COLUMBIA -- The battle of the ports continued Thursday with a key decision by a South Carolina oversight panel that clears an environmental hurdle for the Savannah port, a move that critics said will give Georgia a competitive edge.
S.C. Rep. Jim Merrill, R-Charleston, said the state Department of Health and Environmental Control board "sold South Carolina down the river." The board voted unanimously to grant a permit that will allow the Georgia Ports Authority to deepen the Savannah River.
Dredging the port will allow Savannah to accommodate larger container ships by 2014 from a widened Panama Canal.
Opponents promised a legal fight. A couple of Democrats pointed the finger at Republican Gov. Nikki Haley.
"We're not talking about a ditch in someone's backyard," Merrill said. "We're talking about the Savannah River. I think this is a hasty, ridiculous and ill-advised decision by them."
Merrill, a member of the ports oversight commission, said his concern is for the environment and South Carolina business interests. State leaders are working to expand the port in Charleston, which environmentalists argue is better suited for the future commerce.
Haley and Gov. Nathan Deal of Georgia see the move as regional collaboration. Haley promised Deal last month that the board would hear Georgia's position, Deal has said. Haley appoints the board.
Rob Godfrey, Haley's spokesman, said Haley trusts that the board's decision is "in the best interest of South Carolina.
S.C. Sen. Vincent Sheheen, D-Camden, wants Haley to disclose any campaign contributions that may have influenced Thursday's decision. He asked her to immediately reveal any contributions within the past six months from Georgia residents and businesses.
Haley's next campaign disclosure form, which will include donations since Oct. 10, is not due until Jan. 10.
Sheheen, who lost the governor's race to Haley last year, said the Senate should investigate whether the board was improperly influenced.
Godfrey dismissed Sheheen's comments. "Vincent Sheheen should put down the sour political grapes long enough to stop hyperventilating," he said.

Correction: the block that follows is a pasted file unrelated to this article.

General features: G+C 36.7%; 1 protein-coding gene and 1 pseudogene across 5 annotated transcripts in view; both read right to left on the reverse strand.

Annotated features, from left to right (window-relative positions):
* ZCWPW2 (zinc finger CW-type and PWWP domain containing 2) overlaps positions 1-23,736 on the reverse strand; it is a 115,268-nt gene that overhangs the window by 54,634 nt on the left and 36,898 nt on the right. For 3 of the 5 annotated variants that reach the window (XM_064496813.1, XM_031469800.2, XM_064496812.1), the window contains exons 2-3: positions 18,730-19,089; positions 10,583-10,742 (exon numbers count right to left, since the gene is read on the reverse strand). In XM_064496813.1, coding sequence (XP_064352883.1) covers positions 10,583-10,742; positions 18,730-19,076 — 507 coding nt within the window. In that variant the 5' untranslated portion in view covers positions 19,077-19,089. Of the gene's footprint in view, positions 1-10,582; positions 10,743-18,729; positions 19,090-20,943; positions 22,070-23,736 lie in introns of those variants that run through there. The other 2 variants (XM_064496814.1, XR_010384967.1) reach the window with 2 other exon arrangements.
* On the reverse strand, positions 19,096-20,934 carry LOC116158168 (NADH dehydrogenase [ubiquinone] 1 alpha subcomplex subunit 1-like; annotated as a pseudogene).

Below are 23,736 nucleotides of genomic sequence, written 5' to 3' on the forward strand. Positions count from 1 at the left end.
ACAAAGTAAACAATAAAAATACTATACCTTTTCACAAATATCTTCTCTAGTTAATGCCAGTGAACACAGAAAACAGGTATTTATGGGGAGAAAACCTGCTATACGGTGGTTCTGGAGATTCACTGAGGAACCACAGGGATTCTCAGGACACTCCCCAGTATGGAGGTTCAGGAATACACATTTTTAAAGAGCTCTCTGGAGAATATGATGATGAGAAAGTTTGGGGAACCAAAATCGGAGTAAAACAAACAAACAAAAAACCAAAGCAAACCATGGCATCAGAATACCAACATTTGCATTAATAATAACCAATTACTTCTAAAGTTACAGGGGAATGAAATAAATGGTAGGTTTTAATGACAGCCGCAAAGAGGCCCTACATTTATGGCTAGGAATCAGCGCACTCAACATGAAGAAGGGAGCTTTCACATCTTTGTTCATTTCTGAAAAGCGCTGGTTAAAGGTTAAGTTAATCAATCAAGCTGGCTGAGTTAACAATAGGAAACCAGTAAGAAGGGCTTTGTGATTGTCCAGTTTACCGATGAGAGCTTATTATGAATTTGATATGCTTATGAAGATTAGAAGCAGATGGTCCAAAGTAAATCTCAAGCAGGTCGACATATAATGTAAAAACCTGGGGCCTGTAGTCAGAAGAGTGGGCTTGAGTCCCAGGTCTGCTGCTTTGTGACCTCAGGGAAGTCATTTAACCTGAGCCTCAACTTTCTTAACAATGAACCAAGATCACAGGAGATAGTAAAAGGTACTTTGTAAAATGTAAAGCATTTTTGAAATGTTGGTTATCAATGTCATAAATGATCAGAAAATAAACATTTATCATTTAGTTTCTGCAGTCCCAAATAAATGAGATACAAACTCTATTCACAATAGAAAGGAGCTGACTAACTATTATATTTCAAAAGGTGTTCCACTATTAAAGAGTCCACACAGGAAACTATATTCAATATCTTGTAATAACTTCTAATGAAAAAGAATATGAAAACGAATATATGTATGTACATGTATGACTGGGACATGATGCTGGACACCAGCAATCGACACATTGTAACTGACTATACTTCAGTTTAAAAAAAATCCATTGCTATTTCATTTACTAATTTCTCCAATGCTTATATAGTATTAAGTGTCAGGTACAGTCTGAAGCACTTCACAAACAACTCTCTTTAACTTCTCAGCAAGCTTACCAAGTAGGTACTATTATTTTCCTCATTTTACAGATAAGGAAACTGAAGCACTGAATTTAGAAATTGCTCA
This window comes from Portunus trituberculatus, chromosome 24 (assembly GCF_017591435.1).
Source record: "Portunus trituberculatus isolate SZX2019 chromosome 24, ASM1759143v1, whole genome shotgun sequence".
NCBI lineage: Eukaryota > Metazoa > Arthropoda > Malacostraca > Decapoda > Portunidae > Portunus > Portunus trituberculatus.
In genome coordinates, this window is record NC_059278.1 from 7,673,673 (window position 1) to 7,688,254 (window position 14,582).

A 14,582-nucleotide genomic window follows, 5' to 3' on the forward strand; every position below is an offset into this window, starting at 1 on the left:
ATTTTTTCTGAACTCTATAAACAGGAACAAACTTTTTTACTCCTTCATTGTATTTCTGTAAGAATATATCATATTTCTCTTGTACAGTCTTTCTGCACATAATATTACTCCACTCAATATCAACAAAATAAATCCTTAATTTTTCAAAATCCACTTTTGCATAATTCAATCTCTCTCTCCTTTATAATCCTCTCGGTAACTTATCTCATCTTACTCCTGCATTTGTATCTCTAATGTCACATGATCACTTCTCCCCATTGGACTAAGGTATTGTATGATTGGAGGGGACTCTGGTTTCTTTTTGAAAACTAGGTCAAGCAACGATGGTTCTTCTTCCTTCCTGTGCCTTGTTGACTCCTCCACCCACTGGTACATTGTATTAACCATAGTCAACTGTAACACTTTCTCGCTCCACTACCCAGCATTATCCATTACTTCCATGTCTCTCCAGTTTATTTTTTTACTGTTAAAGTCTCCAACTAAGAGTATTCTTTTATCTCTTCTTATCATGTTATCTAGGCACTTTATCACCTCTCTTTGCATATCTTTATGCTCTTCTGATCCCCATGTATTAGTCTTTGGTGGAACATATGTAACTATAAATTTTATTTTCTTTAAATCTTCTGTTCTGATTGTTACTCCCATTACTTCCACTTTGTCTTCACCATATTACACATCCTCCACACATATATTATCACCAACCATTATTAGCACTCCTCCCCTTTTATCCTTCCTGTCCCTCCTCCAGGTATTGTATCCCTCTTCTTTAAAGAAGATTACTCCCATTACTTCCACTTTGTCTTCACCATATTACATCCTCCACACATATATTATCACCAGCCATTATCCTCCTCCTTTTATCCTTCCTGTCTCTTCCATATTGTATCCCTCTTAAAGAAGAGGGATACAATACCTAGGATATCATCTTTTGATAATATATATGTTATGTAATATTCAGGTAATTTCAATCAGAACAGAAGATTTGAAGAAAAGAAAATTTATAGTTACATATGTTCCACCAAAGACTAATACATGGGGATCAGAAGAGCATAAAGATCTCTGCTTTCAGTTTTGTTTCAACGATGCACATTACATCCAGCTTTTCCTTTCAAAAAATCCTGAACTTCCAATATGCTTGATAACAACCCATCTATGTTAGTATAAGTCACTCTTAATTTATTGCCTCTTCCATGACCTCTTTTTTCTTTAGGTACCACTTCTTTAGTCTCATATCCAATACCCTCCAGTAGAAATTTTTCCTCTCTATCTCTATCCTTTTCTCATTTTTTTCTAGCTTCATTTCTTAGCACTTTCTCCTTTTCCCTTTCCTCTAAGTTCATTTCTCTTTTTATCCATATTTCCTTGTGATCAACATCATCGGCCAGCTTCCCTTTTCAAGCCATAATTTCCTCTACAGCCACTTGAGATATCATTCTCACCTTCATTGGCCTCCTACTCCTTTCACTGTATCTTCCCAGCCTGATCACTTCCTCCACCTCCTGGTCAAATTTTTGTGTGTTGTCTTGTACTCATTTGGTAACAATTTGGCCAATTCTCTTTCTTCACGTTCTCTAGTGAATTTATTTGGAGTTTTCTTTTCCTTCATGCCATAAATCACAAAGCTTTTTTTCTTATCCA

Godfrey said Haley has not attended an event, fundraising or otherwise, affiliated with the Savannah port.
According to her most recent disclosure forms, Haley raised about $7,300 from Georgia donors, or 3.2 percent of her total contributions for the quarter.
Mark Lutz, a board member from Mount Pleasant and vice president of a multimedia production company, said any suggestion that the board was improperly influenced "couldn't be further from the truth." He said the board is an independent body that has the protection of the state's resources at heart.
Lutz said the decision Thursday wasn't made in haste. Decisions about the permit have been ongoing for a year. The board has been up-to-date on all of the negotiations, he said.
DHEC's board approved the permit for what advocates see as a compromise with the Army Corps of Engineers. At issue is 35 miles between the Atlantic Ocean and the Savannah port, and the potential harm port development could cause to the ecosystem, including a freshwater marsh and the endangered shortnose sturgeon fish.
The plan is for Georgia to pay for devices that will inject oxygen into the river to mitigate environmental consequences, critics said those devices, needed to preserver life in the river, put the waterway "on life support." Georgia also promises to preserve an additional 1,500 acres of marsh.
The board's decision reversed one made by the agency's staff in September to deny the corps's permit request.
The Associated Press contributed to this report.